- The Washington Times - Saturday, April 2, 2005

ORLANDO, Fla. — Orlando might be one of the country’s most popular tourist destinations, but it never has been a welcoming place for the Washington Wizards.

Last night, the Wizards nearly added another ugly page to their history of miserable visits to the central Florida city.

The Wizards, who had lost 15 of 16 in Orlando, escaped with a 111-102 victory over the Magic at TD Waterhouse Centre despite nearly blowing a 25-point lead in the second half.

After entering the fourth quarter trailing 93-69, Orlando ran off a 23-4 run to reduce what looked like an insurmountable lead to 97-92 with 4:05 left.

“It’s hard to keep a 20-point lead the whole game and stay mentally focused,” lamented Wizards guard Gilbert Arenas, who finished with a game-high 31 points. “We thought they gave up. They just decided to come full force, and it caused some problems. We stayed in cruise control. We wanted to beat them bad, which we were doing, but they came back.”

The victory gave Washington (41-30) its first nonlosing season since 1997-98, when the team went 42-40.

In the crucial stages of the comeback, the Wizards’ situation worsened when Larry Hughes (30 points, nine rebounds and four assists) briefly left the game with an elbow injury.

During Hughes’ absence, which lasted a little more than two minutes, Arenas converted two baskets, the latter a 3-pointer that gave the Wizards a 102-92 lead.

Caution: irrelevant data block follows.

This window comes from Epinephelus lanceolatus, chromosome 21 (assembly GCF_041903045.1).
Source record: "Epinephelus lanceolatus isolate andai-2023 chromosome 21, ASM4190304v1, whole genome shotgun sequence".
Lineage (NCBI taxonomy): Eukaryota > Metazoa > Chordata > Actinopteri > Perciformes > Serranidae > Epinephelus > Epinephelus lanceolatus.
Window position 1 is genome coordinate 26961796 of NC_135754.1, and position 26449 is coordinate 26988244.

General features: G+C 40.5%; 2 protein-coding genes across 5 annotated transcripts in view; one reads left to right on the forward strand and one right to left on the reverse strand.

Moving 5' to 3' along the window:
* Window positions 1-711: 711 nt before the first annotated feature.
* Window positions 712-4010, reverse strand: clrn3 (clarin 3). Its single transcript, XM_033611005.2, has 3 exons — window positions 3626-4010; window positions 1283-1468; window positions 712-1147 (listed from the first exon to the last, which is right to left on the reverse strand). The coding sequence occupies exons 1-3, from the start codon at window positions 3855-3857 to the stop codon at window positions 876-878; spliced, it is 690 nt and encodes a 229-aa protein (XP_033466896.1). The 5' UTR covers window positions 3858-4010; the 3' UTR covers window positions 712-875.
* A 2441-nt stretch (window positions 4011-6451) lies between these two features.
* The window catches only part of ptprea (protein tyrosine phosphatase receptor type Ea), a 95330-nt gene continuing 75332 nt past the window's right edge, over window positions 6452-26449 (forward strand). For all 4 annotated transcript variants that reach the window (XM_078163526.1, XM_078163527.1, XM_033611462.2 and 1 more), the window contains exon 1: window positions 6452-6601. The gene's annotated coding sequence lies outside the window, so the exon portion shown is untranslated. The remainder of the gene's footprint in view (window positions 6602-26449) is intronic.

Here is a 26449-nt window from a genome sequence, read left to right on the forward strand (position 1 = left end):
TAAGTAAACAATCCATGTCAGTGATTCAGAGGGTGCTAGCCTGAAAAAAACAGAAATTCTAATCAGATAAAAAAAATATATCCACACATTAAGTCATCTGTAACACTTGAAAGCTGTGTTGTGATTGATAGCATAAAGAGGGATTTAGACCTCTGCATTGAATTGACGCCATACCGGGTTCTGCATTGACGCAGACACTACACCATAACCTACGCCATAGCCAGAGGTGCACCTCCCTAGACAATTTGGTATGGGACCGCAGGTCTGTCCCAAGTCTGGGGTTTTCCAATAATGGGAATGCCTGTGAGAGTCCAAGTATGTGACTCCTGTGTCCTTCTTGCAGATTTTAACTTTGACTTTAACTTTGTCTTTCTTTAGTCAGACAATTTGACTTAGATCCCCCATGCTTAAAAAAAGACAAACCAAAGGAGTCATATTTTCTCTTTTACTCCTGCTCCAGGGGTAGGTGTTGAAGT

Orlando cut the lead to 107-102 with less than a minute remaining, but the Wizards held on by making four of their last six free throws.

“When you dig a hole like that, no matter what kind of run you make, it’s even harder to make the next step and take the lead,” Orlando coach Chris Jent said. “We just kind of ran out of gas and fell victim to a great performance by their two leading guys.”

With the win, the Wizards nudged their lead over Chicago (40-31) — winners of eight straight but idle last night — to a full game in the race for the fourth seed in the Eastern Conference playoffs and the homecourt advantage that comes with it.

“It’s almost like a covenant they’ve made among themselves that we are going to close this season out on a high note,” Wizards coach Eddie Jordan said of his team, which is 11 games above .500 for the second time this season.

Hughes said he is keeping an eye on potential playoff matchups against the Bulls or the Cleveland Cavaliers. All he and his teammates appear to be interested in is keeping homecourt advantage.

“If we play [Chicago], good,” Hughes said. “If we play Cleveland, good. It doesn’t matter. We want to get there. We feel like we have a good team. We know what teams are doing. Teams like Chicago are starting to play. Cleveland is struggling a little bit. We know what’s going on.”

Orlando (34-38), which could have used the victory to stay in the race for the eighth spot in the East, was paced by rookie of the year candidate Dwight Howard’s 22 points and 11 rebounds. Former Maryland star Steve Francis finished with 21 points and 10 rebounds.

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